1977 Holden Torana

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Published: 25-Jul-2012 13:12

1977 Holden Torana
NZV8 Magazine

Check out the NZV8 website for more photos and full specs.
v8.co.nz


In some circles the term ‘hot hatch’ refers to small front-wheel drive–powered cars of European decent, modified generally with an outrageous excess of fibreglass bodykit, oversized wheels, a few tonne of audio gear, neon lights and TV screens. Thankfully Shane and John Poulton’s idea of a hot hatch is somewhat different.

Having both always been fans of the Torana hatches because of their light weight, racing pedigree, and rarity, when the father and son team found a decent starting point on Trade Me they jumped at the chance to own it. Unlike their Camaro (see last issue), with the Torana they knew exactly what they were getting and how much work would need to be done to get the car looking and running as it should. It wasn’t a small job, but they went into the build with a solid plan. Little did they know, that plan would be refashioned along the way and would snowball, and what was to have been completed as a cool streeter would end up enhanced even further to the stunner you see here.

1977 Holden ToranaThe first step was to sort out the powerplant. Sure, they could have changed the engine for a small block Chev, or even a late-model injected motor, but that wasn’t what this build was about. This build was to improve on what the factory offered, rather than create something fully custom. As such they had George at Ezygee Performance build up a tough 308 using a four-bolt mains block and early high-flowing 308 heads. A C.O.M.E. Racing stroker kit has bumped capacity out to 355ci and a bunch of ARP fasteners hold the whole combination together. The early heads were chosen for their higher flow rates, although now they’re flowing even more than when they left the factory thanks to extensive porting and the use of oversized valves.

The valvetrain was one area where Shane and John knew they could get a whole lot more power, so they didn’t hold back when it came to sourcing the best available parts. Included in that list are titanium retainers, Crane valve springs, Crane pushrods, Yella Terra roller rockers, and a high-lift solid camshaft. The idle is angry, but not over the top, yet the performance is enough to match the car’s tough looks.

The fuel and ignition setups are equally as impressive: the former starting with a massive alloy drop tank and Carter lift pump. A high-flow mechanical pump keeps the 750cfm Quick Fuel carb running while a Quick Fuel pressure regulator controls the flow.

Ignition is taken care of by an MSD 6AL-2, MSD Blaster 2 coil, and MSD Street Fire leads together with a Mallory electronic distributor. All wiring apart from the leads has been hidden under the dashboard in a very tidy fashion. A set of Auto Meter gauges has also been wired in to keep an eye on the combination.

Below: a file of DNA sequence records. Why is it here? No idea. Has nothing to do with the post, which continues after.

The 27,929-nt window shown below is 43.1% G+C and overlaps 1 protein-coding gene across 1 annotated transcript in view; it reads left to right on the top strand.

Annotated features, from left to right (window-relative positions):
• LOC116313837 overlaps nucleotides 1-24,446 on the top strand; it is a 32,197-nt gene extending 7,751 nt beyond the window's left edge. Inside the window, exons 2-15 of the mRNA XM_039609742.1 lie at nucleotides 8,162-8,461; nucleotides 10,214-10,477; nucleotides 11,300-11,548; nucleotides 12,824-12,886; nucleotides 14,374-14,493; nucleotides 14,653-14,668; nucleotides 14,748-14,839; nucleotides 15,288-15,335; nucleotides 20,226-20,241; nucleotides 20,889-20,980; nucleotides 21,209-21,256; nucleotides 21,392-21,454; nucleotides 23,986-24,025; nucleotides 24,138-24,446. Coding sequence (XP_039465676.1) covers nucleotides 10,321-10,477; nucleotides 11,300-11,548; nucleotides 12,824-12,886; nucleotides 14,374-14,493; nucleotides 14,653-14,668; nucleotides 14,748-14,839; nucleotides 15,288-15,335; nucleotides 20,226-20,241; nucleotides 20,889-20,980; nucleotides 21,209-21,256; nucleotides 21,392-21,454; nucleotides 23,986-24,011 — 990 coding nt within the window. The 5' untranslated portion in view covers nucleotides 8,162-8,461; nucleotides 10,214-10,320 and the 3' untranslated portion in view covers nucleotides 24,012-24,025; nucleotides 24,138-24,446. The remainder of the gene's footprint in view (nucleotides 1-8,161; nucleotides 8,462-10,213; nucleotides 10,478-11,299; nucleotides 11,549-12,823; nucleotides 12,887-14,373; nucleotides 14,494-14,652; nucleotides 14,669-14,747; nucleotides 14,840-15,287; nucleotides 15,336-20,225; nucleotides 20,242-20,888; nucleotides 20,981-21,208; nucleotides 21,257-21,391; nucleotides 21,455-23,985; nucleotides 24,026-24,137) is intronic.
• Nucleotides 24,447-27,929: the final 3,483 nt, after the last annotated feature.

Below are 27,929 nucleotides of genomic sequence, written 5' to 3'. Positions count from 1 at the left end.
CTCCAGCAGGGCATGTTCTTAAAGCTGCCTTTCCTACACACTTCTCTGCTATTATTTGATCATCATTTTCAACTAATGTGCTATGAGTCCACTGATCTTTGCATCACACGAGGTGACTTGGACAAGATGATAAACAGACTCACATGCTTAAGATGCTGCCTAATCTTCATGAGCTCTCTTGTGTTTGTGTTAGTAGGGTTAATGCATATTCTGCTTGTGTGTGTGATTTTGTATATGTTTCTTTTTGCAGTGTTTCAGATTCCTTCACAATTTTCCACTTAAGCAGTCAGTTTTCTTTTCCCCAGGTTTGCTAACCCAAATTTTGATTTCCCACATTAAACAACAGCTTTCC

Adding to the clean look of the engine bay, all holes have been filled, and the Edelbrock Torker manifold and Pacemaker headers have been HPC coated, and Speedflow fittings and braided lines have been used throughout the engine bay — including for the hydraulic Tilton clutch release.

The clutch itself is an Exedy item, which is mated to a T5 manual gearbox and lightened chromoly flywheel. From here a custom three-inch driveshaft sends power to the Ford nine-inch diff, which has been fitted with 28-spline axles and a Truetrac diff head. Those who know Shane know he’s not afraid of pushing cars hard, so while it may seem like the driveline is overkill, we can assure you it’s not.

1977 Holden Torana - engineDue to the car’s light weight, the guys saw no need to mess with the adequate factory brake setup, although they did modify the suspension as you’d expect. Those modifications include fitting King springs and Koni shocks all round, as well as a bunch of new bushes. Originally the decision was made to leave the car sitting at the height it should be to keep its classic appeal — rather than sitting it super-low as per their Camaro. But it didn’t take long before Shane got the bug to improve the car even further, and that’s when the 18×9 and 18×11-inch Intro rims were sourced. With the new rollers, the car just didn’t sit right, so it was lowered further, and, as you can see, the look is perfect.

It was a similar case with the exterior. Originally the guys had the car resprayed in the factory yellow, only for the look to not be up to their impeccable standards — and so a complete respray was commissioned. As with their Camaro, Jason from Auto Colour Matrix was given the job of changing the colour.

The result of the 18-month-long build is a great all-round package, and one that’s remarkably easy to drive. With 385 dyno-proven horsepower at the rear wheels and a manual box, there’s plenty of fun to be had in it. While they’re not overly rough with the car, it’s understandably not as precious an item as the Camaro is, so at this stage it has been out and about a bit more, and, as you’d imagine, gets plenty of admirers.

It’s a great package, small, lightweight and with performance beyond most cars on the road — exactly what a hot hatch should be. No massive stereos, no oversized bodykit, just a whole lot of fun.

For more photos and full specs, visit the NZ V8 website.

Words:  Todd Wylie.  Photos: Adam Croy.


NZV8 Magazine

Check out the NZV8 website for more photos and full specs.
v8.co.nz


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